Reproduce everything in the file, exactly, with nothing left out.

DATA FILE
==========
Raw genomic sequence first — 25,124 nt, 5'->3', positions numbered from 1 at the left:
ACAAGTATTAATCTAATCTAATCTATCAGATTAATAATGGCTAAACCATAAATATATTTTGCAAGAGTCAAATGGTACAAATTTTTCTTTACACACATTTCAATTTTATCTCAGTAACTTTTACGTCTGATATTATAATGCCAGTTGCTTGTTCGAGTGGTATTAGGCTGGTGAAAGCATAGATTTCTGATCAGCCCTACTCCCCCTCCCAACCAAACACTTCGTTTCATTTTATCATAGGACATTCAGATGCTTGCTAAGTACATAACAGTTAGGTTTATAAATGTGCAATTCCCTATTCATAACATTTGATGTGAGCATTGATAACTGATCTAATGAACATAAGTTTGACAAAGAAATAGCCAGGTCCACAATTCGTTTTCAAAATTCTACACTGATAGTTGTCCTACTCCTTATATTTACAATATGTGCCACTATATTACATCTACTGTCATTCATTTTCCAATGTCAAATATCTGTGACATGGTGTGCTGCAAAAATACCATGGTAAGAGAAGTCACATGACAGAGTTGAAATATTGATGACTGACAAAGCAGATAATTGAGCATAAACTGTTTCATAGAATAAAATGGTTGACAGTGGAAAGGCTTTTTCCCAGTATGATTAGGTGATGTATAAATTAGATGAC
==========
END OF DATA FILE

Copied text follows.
Raw genomic sequence first — 25,124 nt, 5'->3', positions numbered from 1 at the left:
ACAAGTATTAATCTAATCTAATCTATCAGATTAATAATGGCTAAACCATAAATATATTTTGCAAGAGTCAAATGGTACAAATTTTTCTTTACACACATTTCAATTTTATCTCAGTAACTTTTACGTCTGATATTATAATGCCAGTTGCTTGTTCGAGTGGTATTAGGCTGGTGAAAGCATAGATTTCTGATCAGCCCTACTCCCCCTCCCAACCAAACACTTCGTTTCATTTTATCATAGGACATTCAGATGCTTGCTAAGTACATAACAGTTAGGTTTATAAATGTGCAATTCCCTATTCATAACATTTGATGTGAGCATTGATAACTGATCTAATGAACATAAGTTTGACAAAGAAATAGCCAGGTCCACAATTCGTTTTCAAAATTCTACACTGATAGTTGTCCTACTCCTTATATTTACAATATGTGCCACTATATTACATCTACTGTCATTCATTTTCCAATGTCAAATATCTGTGACATGGTGTGCTGCAAAAATACCATGGTAAGAGAAGTCACATGACAGAGTTGAAATATTGATGACTGACAAAGCAGATAATTGAGCATAAACTGTTTCATAGAATAAAATGGTTGACAGTGGAAAGGCTTTTTCCCAGTATGATTAGGTGATGTATAAATTAGATGAC